Having recently moved in to a new house, we found our neighbours were also boat lovers, and before long we had ourselves another mini convoy – I took my mum and dad and the girls, the neighbours took their mum and dad with them and their own kids.   Slight logistical problems as we booked boats from adjacent yards, but we were soon  underway and meeting up with them just off the tributary out on the main river.

palermo

Dad really loved this holiday (I think) and he really got into the boating experience as I taught him the effects of tides, current and wind, and he mastered stern on mooring and cleaning the weed out the water inlet filters.  It’s great having a couple of boats following each other around, we used to park up at night, get the BBQ’s out followed by the fishing rods and beers – and life was good.

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We were getting quite the experts now at cruising the broads.  River boating isn’t all plain sailing (sorry) – there’s a lot of technique involved in manouevering a boat around, and we soon had a wealth of experience under our belts regarding such things as tides, how rivers work (like the shallows round the inside of bends and faster flowing water on the outsides), and we often found ourselves lending a helping hand to novices.  We would never watch anyone struggle.

When Sue’s brother met his partner, we found yet another boating enthusiast, and that was just the prompt we needed to get the deck shoes out and set off again for yet another waterborne adventure.

1B1
A common theme with my choice of cruisers was that it had to actually look like a boat, and you had to be able to sit outside and enjoy the “sea” air as you cruised along the waterways.    So many of the boats at the time were basically front steer floating caravans, which just held no appeal for me.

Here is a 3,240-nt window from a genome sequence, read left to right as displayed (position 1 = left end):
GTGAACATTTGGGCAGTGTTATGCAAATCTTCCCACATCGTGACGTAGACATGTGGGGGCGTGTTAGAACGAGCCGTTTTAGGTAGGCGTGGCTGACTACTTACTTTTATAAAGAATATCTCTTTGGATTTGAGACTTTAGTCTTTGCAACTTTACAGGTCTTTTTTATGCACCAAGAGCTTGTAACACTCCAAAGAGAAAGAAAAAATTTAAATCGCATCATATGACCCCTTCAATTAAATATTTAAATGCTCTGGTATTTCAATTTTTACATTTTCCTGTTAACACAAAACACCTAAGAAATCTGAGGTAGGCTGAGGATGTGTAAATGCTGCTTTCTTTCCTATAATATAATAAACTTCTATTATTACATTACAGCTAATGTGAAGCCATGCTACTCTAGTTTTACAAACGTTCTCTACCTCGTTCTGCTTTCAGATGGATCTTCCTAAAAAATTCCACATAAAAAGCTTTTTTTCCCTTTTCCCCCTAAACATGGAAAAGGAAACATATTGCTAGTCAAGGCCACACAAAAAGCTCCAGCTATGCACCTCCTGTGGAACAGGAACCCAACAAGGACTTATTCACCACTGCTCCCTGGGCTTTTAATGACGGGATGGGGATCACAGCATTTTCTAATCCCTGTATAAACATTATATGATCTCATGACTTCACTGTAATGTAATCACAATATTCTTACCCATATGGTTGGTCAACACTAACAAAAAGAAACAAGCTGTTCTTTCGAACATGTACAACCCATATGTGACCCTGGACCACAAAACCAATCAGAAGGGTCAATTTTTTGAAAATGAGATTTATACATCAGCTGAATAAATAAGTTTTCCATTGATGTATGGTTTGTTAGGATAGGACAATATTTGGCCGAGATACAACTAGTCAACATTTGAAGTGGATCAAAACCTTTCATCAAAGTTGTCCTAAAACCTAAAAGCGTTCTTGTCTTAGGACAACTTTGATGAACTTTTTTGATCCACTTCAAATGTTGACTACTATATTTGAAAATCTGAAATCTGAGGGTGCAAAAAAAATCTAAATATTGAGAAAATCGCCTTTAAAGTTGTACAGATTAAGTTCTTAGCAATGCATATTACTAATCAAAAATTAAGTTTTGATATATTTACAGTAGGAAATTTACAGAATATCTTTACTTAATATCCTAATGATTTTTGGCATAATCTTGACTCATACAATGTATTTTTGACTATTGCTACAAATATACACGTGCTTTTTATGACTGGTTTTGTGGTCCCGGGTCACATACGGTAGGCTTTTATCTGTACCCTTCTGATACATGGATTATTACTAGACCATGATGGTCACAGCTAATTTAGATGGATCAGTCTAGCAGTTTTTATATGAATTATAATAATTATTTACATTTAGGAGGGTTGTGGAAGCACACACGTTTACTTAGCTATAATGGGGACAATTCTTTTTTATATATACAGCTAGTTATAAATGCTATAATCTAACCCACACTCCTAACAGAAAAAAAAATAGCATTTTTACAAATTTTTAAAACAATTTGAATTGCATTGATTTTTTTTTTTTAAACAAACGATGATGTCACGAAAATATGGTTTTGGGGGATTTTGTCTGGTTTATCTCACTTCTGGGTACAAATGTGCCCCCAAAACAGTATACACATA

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My only problem now was I had serious competition at the helm – after all, this was MY ship. I’m the Captain, and I’m facing a veritable mutiny! (Well a queue if nothing else).

So, I’m thinking now, is this something that I could enjoy with my grandkids?  I know how much my own girls loved feeding the ducks, playing on the fields surrounding the broads, and later on, grabbing their fishing rods and seeing who could catch the first fish.     Is there ever going to be the opportunity to re-live this experience or is it just a distant memory never to be enjoyed again?

Give it a couple of years and I think the grandkids will be old enough to be trusted on a boat.  I can easily envisage my own girls wanting to tag along with their partners, and be masters of their own vessels at last.  It would be an awesome adventure.

I know we are a lot older now, and getting on and off isn’t the simple hop on/ hop off it used to be.    But i’m sure we could find the right boat that suited us all.

So, who knows?  I’m not dropping anchor just yet.

 

2 thoughts on “Afloat but not adrift.

    • Well that went exceedingly well I thought. your mum faired better that I had expected, and enjoyed being back on the water. So, full size boat in 2018/19 maybe when the little one is a bit older?

      Like